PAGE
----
Ireland is a country that packs a lot of natural beauty into a small geographical area, and the good thing about that is it makes it a perfect destination for navigating by car. If you’re prepared to brave driving on the left side of the road, or if you already do that in your home country, then there should be nothing to stop you from exploring all that the ‘Emerald Isle’ has to offer. Aside from the brilliant green landscape, that will take your breath away before you even touch down at the airport, you can expect to encounter some of the world’s friendliest people who also know how to have a good time. Here is our suggested itinerary for your first Irish road trip.
Make These Stops On Your Ireland Road Trip
As Ireland’s most populous city with the country’s largest international airport, Dublin is the obvious starting point for an intra-country road trip. Although, it is a big city for Ireland, visitors need not be intimidated by Dublin; the city is very walkable and easy to navigate. The capital city definitely has some tourist attractions worth checking out, like the Long Room in the Old Library at Trinity College that will make you feel transported back in time to the 1800s (when it was renovated), or the Old Jameson Distillery where you can tour the old-fashioned way of distilling one of the world’s finest whiskies, and, of course, do some sampling. However, you won’t be overwhelmed with a list of must-see attractions, which frees you up to just immerse yourself in the city and truly experience it.
Suggested Number of Nights: 3
Photo: Sean Rowe/Flickr
For a different experience of an Irish city, Cork feels a bit more local and is definitely less overrun with foreign tourists. We definitely recommend a trip to the English Market, an indoor marketplace filled with local food vendors and something for everyone. Seriously, they even have vegan ice cream here, despite being a country known for its meat dishes and dairy industry. Also, the famous Blarney Castle is just a fifteen-minute drive from Cork, so you can fulfill the common bucket list item of kissing the Blarney Stone. You’ll get a slightly different story from every person you ask as to why kissing the stone grants you the “gift of gab”, but perfectly, legends are a part of Irish culture. While visiting the castle, be sure to allot yourself time to take in the scenic grounds and walk through the Poison Garden.
Suggested Number of Nights: 1-2
Kilometers from Dublin: About 260
3. Cliffs of Moher
The most intoxicating thing about Ireland is perhaps not its whiskey or Guinness, but its picturesque scenery. It may not be the country with the best museums or ancient architecture, but the natural landscape of the Cliffs of Moher is guaranteed to take your breath away. Try to check the weather before your visit because the signature Irish fog has been known to completely mask any chance of a view. But on a clear day, allot yourself ample time for traversing the cliffs from end-to-end and marveling in their beauty and wonder. The best place to stay for your visit to the cliffs is in the nearby village of Doolin, where you’ll have plenty of local pubs and music to enjoy.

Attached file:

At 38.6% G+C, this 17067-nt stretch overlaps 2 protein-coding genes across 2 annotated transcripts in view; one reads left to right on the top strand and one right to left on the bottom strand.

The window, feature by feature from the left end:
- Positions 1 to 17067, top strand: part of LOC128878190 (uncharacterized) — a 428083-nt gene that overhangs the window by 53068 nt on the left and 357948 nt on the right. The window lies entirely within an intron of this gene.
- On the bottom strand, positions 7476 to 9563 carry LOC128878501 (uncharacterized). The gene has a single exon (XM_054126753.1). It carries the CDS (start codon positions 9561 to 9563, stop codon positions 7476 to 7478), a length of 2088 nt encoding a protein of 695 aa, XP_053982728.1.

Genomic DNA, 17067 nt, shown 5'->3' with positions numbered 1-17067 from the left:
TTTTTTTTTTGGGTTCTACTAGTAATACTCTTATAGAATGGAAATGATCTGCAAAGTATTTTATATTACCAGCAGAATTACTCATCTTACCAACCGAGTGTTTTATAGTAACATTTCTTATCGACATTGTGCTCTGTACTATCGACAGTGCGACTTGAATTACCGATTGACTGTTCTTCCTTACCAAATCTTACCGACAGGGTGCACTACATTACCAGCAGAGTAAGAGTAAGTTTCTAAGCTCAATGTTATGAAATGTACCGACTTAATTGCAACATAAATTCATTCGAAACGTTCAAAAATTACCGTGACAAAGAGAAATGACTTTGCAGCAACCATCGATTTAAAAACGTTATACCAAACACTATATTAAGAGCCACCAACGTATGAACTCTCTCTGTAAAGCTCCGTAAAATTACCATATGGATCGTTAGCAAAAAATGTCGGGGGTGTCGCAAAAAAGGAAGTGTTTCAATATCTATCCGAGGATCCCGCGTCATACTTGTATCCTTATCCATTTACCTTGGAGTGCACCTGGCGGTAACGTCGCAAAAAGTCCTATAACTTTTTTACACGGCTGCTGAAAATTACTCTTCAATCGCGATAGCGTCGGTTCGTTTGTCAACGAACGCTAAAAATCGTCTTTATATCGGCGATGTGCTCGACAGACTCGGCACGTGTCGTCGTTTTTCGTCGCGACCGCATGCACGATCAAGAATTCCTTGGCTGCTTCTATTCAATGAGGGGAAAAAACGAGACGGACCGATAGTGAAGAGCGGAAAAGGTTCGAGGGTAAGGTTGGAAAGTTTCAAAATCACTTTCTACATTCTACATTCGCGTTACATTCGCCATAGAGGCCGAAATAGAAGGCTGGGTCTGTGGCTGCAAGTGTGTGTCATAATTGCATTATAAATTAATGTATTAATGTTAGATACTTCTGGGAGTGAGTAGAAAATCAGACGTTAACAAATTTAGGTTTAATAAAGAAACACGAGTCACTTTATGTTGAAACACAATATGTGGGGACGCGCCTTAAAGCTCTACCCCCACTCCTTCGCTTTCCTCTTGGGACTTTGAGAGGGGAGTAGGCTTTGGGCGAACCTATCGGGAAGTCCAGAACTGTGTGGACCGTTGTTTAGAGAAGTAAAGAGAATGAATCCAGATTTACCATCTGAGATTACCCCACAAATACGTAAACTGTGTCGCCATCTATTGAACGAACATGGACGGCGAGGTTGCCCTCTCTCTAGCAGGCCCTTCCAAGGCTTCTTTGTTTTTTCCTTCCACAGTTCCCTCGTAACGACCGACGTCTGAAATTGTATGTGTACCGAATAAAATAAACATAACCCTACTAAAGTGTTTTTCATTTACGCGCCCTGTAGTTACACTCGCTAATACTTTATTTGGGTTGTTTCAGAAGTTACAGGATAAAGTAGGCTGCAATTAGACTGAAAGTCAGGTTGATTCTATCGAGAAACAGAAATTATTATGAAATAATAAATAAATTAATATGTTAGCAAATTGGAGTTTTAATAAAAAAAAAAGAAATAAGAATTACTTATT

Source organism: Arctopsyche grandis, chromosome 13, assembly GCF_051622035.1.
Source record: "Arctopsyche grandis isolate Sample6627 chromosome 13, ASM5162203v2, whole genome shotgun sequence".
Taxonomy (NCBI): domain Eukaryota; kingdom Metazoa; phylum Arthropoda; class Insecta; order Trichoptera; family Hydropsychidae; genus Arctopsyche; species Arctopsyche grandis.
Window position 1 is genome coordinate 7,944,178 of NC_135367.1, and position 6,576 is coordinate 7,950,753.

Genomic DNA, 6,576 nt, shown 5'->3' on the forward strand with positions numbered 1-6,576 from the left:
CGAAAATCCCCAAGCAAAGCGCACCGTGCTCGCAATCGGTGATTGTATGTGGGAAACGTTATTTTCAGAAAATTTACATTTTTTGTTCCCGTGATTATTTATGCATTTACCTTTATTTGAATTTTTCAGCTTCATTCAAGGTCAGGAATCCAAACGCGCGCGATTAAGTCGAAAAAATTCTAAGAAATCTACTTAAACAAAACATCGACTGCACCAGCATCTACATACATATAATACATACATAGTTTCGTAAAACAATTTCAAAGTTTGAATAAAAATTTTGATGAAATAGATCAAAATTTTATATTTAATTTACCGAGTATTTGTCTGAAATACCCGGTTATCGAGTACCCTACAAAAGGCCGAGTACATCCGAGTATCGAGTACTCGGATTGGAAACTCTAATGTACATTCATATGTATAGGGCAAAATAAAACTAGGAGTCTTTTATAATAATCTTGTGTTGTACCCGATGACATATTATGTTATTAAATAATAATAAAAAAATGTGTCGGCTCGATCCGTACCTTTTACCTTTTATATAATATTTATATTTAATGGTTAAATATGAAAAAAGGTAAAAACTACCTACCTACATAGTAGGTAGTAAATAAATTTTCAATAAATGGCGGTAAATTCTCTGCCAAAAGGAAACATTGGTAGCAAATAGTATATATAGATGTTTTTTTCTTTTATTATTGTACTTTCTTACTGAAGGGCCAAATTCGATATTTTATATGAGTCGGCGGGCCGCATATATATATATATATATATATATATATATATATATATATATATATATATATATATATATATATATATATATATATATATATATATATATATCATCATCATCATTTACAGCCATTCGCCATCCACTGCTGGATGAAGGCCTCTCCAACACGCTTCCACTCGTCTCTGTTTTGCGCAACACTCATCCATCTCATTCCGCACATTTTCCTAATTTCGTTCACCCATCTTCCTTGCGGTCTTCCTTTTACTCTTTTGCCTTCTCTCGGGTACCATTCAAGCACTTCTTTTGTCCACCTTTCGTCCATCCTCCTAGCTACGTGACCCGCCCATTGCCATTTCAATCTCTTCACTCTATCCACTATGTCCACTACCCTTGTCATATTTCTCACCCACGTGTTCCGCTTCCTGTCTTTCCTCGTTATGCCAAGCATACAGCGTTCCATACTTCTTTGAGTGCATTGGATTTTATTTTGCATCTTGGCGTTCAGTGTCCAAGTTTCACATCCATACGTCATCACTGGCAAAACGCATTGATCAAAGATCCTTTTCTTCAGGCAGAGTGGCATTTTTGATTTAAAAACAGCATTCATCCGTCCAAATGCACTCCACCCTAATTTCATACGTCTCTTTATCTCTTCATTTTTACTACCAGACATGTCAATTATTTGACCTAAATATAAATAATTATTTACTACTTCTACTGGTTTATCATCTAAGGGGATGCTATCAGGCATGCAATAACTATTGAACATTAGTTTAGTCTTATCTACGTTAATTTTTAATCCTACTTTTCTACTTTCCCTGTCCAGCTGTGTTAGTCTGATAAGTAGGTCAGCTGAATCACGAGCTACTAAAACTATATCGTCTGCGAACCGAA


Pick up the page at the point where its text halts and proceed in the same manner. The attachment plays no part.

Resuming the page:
Suggested Number of Nights: 1-2
Kilometers from Blarney: About 170
4. Burren National Park
A visit to the Burren will give you a chance to explore more of Ireland’s unique landscape. Glacial movement over a period of about two million years formed the limestone geology here, and the area that makes up the National Park was also affected by shifting tectonic plates, creating hills instead of just flatlands. There are several walking trails to choose from, and during the summer season, visitors will be treated to the region’s flourishing, distinctive ecosystem. Of course, being a National Park, it is difficult to find a vacation rental particularly close so we recommend spending the night in either Doolin or Galway.
Suggested Number of Nights: 0
Kilometers from Cliffs of Moher: About 40
Photo: Photo Squirrel/Flickr
5. Galway City
Galway City has, arguably, the most bohemian vibe and artistic culture in Ireland. If you visit in July, the city is flooded with visitors from all over who flock to the Galway Arts Festival, so be sure to book your accommodations well in advance. But even if you visit at another time of the year, you will be treated to late nightclubs along adorable cobblestoned streets, seaside views, and beautiful architecture like the Galway Cathedral and the Spanish Arch. You’re also guaranteed to leave Ireland feeling like you’ve seen it all.
Suggested Number of Nights: 2-3
Kilometers from Burren National Park: 45
This article was written by Paula Ashlee Berg.